The real problem, however, is not the actions of the last few days, but of the last four years. Mr Trump withdrew from the Joint Comprehensive Plan of Action – the Iran nuclear deal – despite Iranian compliance, and since then has done all he can to destroy it. From a combination of ideology and, in Mr Trump’s case, a narcissism and vindictiveness that made him determined to dismantle his predecessor’s signature achievement, the administration has undermined Iran’s moderates, including the president, Hassan Rouhani, and strengthened the hardliners. The damage has been compounded by actions such as approving the sale of nuclear technology to Iran’s great foe, Saudi Arabia.

The message Mr Trump sent was that the US is both untrustworthy and unreliable, and that any agreement is likely to be temporary and to rest upon the president’s whim. That Mr Biden will be regarded as a more predictable player may affect short-term calculations; but in the longer term, other countries see the US as fundamentally less dependable. These lessons will be heeded not only by Tehran, but by others; notably Pyongyang.

The E3 – UK, France and Germany – have battled to hold the line against intense US pressure and done all they can to shore up the JCPOA. This has only limited the damage. Iran has steadily been breaching its commitments in the deal, in what it portrays as a response to US betrayal and an attempt to increase support from the other JCPOA signatories. Creating a roadmap to bring Iran and the US back into line with the original agreement would be helpful.

But Mr Biden is not inaugurated until 20 January. The screws are still tightening on the Iranian economy. We already know that Mr Trump mooted the possibility of an attack on nuclear facilities, but was warned off by aides. He has since reportedly given his advisers the go-ahead to turn up the pressure as long as they don’t “start world war three”. Some hope that the Israeli Defence Forces and Pentagon could slowroll any especially dangerous initiatives. But the risk is real that the harm done since 2016 could soon be magnified. Though Mr Trump’s departure is a cause for relief, it cannot come soon enough.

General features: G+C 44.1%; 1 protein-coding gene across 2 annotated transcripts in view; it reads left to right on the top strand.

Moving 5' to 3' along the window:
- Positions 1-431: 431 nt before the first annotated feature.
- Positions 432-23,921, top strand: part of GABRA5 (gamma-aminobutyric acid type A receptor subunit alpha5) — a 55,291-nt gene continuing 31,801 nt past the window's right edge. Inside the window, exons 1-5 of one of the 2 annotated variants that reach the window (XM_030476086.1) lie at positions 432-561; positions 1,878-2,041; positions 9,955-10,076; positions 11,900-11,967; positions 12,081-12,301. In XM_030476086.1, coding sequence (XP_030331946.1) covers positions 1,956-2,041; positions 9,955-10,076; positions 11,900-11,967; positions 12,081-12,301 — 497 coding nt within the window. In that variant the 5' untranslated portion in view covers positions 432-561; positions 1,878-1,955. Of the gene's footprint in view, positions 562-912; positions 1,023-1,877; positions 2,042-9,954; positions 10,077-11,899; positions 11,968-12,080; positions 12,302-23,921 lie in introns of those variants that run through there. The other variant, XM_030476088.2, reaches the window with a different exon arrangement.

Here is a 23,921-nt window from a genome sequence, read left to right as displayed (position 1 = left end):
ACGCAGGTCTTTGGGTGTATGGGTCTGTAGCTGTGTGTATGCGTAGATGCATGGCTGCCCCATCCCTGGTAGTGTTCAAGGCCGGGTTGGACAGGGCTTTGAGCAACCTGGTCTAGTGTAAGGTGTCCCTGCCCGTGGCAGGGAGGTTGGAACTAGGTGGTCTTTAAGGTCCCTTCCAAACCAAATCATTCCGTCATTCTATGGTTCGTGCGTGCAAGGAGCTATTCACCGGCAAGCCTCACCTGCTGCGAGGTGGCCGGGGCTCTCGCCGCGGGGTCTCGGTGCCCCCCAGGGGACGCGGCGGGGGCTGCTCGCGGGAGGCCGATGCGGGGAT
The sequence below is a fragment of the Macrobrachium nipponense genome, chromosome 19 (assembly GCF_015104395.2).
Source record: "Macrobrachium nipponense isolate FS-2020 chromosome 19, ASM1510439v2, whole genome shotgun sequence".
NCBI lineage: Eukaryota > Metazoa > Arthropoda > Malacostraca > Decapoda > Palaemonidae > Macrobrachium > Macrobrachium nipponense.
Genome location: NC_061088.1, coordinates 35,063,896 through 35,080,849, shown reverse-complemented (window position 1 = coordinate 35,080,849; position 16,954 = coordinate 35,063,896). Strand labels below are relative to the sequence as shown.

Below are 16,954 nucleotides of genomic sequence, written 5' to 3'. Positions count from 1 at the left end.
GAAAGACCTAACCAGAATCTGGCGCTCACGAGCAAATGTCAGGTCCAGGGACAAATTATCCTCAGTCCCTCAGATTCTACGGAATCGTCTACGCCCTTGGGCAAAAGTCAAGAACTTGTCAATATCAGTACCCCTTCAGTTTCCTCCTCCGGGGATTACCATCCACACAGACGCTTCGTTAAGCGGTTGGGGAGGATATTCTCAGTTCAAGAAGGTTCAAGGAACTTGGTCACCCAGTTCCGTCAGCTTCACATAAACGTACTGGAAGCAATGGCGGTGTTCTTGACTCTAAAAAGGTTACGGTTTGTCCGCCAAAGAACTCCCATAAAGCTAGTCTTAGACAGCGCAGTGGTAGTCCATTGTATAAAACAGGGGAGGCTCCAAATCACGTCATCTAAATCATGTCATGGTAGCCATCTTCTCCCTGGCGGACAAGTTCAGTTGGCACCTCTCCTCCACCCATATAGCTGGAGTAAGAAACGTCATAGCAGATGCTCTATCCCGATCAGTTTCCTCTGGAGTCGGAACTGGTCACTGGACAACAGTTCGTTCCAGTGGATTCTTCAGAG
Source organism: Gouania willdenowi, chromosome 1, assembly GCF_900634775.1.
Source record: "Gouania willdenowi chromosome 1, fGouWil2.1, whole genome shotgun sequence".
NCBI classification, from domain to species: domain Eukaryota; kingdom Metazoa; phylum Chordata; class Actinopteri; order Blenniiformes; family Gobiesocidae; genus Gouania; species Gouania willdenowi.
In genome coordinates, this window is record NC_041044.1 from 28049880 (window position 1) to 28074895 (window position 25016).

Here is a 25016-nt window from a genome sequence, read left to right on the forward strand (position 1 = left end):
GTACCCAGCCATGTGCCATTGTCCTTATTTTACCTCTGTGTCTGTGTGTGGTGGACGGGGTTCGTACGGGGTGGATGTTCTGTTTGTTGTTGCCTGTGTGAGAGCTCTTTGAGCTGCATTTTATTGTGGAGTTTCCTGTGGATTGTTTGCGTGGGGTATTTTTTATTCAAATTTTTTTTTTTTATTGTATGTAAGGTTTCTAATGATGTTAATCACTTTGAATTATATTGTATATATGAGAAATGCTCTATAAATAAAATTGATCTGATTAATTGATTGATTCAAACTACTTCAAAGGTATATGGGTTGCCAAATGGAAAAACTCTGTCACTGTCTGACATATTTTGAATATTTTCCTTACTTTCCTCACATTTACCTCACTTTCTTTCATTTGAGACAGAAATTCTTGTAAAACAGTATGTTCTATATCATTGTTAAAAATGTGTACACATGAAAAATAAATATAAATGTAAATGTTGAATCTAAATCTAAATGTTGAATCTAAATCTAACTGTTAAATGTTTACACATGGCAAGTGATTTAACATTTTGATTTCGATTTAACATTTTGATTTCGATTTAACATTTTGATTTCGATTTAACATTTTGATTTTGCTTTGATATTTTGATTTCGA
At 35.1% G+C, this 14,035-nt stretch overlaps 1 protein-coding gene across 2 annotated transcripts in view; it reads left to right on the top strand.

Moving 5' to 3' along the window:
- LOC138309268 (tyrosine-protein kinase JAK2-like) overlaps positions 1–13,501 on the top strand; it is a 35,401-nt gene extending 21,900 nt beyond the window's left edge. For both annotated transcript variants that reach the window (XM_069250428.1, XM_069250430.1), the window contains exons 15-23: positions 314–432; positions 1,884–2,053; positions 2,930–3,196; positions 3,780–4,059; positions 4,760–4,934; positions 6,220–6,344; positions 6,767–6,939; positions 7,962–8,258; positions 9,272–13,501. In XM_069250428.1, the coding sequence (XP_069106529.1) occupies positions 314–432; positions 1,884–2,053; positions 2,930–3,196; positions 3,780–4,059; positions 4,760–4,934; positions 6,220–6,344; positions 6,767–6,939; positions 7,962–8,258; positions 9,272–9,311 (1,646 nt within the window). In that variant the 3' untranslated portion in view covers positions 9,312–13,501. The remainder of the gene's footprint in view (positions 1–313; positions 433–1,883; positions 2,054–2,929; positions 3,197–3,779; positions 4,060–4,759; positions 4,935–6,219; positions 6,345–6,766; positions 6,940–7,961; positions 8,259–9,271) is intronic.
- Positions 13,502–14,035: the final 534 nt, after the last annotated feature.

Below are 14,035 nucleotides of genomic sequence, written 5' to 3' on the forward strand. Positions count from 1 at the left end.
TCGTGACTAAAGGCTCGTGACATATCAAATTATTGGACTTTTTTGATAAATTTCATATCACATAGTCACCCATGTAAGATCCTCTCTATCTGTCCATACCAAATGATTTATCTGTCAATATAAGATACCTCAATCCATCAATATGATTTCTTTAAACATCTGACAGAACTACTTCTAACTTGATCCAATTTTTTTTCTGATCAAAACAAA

Online: https://www.theguardian.com

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Nov. 30

The San Francisco Chronicle on Justice Amy Coney Barrett shifting the Supreme Court’s balance:

It didn’t take long for Justice Amy Coney Barrett to shift the balance of the U.S. Supreme Court. On Wednesday night, the high court issued a ruling against New York Gov. Andrew Cuomo’s restrictions on religious services to curtail the spread of COVID-19.

The 5-4 ruling won’t have any immediate practical effect. New York had already loosened the guidelines days earlier. But Barrett’s alignment with the court’s most conservative justices — Clarence Thomas, Samuel Alito, Neil Gorsuch and Brett Kavanaugh — removed any doubt that the nomination that was rushed through just before the election was going to have an impact.

Chief Justice John Roberts, while conservative, had sometimes served as a moderating influence on the court before the Sept. 18 death of Ruth Bader Ginsburg. He had cast the deciding votes to remove a U.S. citizenship question from the 2020 census and to uphold the Affordable Care Act.

Most pertinent to this conflict of public health and religious liberty, Roberts sided with California and Nevada earlier this year in their orders to put stricter restrictions on houses of worship than on other indoor gatherings. In the California case, Roberts wrote that government officials should not “be subject to second-guessing by an unelected federal judiciary, which lacks the background, competence and expertise to assess public health and is not accountable to the people.”